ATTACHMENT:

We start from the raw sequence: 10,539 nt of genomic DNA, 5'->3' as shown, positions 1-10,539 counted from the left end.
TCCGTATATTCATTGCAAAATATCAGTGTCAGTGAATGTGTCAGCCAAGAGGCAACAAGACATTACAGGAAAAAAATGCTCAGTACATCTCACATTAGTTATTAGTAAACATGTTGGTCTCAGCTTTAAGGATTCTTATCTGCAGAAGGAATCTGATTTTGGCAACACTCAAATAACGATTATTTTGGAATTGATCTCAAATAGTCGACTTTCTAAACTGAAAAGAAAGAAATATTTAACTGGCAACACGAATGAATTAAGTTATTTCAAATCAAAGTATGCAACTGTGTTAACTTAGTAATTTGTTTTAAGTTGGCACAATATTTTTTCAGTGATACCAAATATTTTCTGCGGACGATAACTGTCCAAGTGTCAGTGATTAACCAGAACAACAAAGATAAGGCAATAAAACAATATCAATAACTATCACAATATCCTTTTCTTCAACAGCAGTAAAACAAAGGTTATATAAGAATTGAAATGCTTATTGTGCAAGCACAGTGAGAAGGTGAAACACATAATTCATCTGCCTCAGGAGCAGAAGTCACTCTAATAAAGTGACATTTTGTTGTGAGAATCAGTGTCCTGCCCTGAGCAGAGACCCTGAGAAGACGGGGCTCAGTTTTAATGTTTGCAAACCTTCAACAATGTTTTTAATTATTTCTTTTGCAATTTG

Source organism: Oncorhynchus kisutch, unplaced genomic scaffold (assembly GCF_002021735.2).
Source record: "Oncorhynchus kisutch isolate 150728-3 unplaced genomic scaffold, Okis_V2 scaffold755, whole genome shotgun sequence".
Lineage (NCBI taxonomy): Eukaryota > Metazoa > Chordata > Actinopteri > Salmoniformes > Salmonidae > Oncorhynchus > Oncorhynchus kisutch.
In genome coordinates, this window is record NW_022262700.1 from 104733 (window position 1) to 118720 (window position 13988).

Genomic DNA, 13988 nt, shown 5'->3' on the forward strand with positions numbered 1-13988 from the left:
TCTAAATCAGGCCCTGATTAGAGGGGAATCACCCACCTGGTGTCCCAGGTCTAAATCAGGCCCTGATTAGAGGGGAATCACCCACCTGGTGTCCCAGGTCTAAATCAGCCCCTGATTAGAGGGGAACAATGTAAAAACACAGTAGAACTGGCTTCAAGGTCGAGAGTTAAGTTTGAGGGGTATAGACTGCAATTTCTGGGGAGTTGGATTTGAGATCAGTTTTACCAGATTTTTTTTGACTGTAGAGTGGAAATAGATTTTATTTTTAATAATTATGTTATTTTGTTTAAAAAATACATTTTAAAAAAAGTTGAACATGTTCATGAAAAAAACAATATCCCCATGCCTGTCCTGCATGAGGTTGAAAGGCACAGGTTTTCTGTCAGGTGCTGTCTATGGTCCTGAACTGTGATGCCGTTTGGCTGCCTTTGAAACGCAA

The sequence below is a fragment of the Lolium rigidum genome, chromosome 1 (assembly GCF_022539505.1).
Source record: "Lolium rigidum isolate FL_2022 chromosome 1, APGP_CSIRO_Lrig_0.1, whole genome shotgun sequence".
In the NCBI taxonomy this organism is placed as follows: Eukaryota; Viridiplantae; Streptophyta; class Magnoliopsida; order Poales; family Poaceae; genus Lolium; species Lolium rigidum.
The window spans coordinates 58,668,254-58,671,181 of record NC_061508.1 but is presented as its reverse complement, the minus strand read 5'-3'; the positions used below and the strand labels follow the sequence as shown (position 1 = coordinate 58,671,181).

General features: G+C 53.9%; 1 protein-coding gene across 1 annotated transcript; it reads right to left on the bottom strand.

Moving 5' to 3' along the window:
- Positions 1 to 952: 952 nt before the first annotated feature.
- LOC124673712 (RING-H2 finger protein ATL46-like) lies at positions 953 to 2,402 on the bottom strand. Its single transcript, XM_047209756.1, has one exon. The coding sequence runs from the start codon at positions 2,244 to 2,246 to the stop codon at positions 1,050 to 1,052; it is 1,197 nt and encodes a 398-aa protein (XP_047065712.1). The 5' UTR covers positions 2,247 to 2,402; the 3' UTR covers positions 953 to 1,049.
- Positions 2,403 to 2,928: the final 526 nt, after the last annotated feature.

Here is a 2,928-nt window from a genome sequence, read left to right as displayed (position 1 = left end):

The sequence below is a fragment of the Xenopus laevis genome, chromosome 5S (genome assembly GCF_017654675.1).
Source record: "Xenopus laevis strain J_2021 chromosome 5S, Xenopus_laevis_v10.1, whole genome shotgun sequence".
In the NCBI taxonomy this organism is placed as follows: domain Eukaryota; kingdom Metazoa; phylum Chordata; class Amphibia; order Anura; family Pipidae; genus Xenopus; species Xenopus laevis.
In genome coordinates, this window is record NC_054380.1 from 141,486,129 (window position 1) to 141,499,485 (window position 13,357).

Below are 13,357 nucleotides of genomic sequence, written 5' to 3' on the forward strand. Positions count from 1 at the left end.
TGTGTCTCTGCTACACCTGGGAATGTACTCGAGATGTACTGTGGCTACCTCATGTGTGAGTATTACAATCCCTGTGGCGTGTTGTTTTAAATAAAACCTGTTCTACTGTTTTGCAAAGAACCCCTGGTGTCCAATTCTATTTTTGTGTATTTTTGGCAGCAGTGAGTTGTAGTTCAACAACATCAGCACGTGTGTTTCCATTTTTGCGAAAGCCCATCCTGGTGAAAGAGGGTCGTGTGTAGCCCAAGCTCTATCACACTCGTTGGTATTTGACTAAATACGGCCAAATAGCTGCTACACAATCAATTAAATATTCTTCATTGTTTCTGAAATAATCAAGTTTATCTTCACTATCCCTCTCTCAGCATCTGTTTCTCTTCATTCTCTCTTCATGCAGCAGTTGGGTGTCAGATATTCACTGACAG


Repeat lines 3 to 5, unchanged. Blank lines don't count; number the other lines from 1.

Source organism: Oncorhynchus kisutch, unplaced genomic scaffold (assembly GCF_002021735.2).
Source record: "Oncorhynchus kisutch isolate 150728-3 unplaced genomic scaffold, Okis_V2 scaffold755, whole genome shotgun sequence".
Lineage (NCBI taxonomy): Eukaryota > Metazoa > Chordata > Actinopteri > Salmoniformes > Salmonidae > Oncorhynchus > Oncorhynchus kisutch.